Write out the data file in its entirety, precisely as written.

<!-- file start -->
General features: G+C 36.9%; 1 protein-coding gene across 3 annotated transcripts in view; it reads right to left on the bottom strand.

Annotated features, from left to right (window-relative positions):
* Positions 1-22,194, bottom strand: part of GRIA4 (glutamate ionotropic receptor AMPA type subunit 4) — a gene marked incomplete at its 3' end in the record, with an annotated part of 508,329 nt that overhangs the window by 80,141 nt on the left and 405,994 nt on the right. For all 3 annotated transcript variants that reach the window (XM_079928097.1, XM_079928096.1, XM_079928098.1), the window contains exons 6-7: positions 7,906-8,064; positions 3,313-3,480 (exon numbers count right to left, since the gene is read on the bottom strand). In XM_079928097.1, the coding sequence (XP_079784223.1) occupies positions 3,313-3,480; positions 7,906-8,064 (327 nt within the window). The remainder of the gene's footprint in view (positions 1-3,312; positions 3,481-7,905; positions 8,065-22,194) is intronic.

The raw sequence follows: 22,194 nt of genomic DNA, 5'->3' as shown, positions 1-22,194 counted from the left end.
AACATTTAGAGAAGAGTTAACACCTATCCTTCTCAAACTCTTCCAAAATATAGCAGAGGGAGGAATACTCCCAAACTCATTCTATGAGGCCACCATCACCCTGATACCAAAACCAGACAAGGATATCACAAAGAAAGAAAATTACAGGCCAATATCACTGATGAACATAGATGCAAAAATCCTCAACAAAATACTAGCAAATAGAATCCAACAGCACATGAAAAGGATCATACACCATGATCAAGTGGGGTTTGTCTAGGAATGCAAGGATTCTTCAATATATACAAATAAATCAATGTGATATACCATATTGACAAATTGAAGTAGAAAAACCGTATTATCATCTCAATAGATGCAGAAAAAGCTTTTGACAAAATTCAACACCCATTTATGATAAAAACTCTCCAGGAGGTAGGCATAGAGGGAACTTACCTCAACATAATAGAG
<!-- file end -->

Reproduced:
General features: G+C 36.9%; 1 protein-coding gene across 3 annotated transcripts in view; it reads right to left on the bottom strand.

Annotated features, from left to right (window-relative positions):
* Positions 1-22,194, bottom strand: part of GRIA4 (glutamate ionotropic receptor AMPA type subunit 4) — a gene marked incomplete at its 3' end in the record, with an annotated part of 508,329 nt that overhangs the window by 80,141 nt on the left and 405,994 nt on the right. For all 3 annotated transcript variants that reach the window (XM_079928097.1, XM_079928096.1, XM_079928098.1), the window contains exons 6-7: positions 7,906-8,064; positions 3,313-3,480 (exon numbers count right to left, since the gene is read on the bottom strand). In XM_079928097.1, the coding sequence (XP_079784223.1) occupies positions 3,313-3,480; positions 7,906-8,064 (327 nt within the window). The remainder of the gene's footprint in view (positions 1-3,312; positions 3,481-7,905; positions 8,065-22,194) is intronic.

The raw sequence follows: 22,194 nt of genomic DNA, 5'->3' as shown, positions 1-22,194 counted from the left end.
AACATTTAGAGAAGAGTTAACACCTATCCTTCTCAAACTCTTCCAAAATATAGCAGAGGGAGGAATACTCCCAAACTCATTCTATGAGGCCACCATCACCCTGATACCAAAACCAGACAAGGATATCACAAAGAAAGAAAATTACAGGCCAATATCACTGATGAACATAGATGCAAAAATCCTCAACAAAATACTAGCAAATAGAATCCAACAGCACATGAAAAGGATCATACACCATGATCAAGTGGGGTTTGTCTAGGAATGCAAGGATTCTTCAATATATACAAATAAATCAATGTGATATACCATATTGACAAATTGAAGTAGAAAAACCGTATTATCATCTCAATAGATGCAGAAAAAGCTTTTGACAAAATTCAACACCCATTTATGATAAAAACTCTCCAGGAGGTAGGCATAGAGGGAACTTACCTCAACATAATAGAG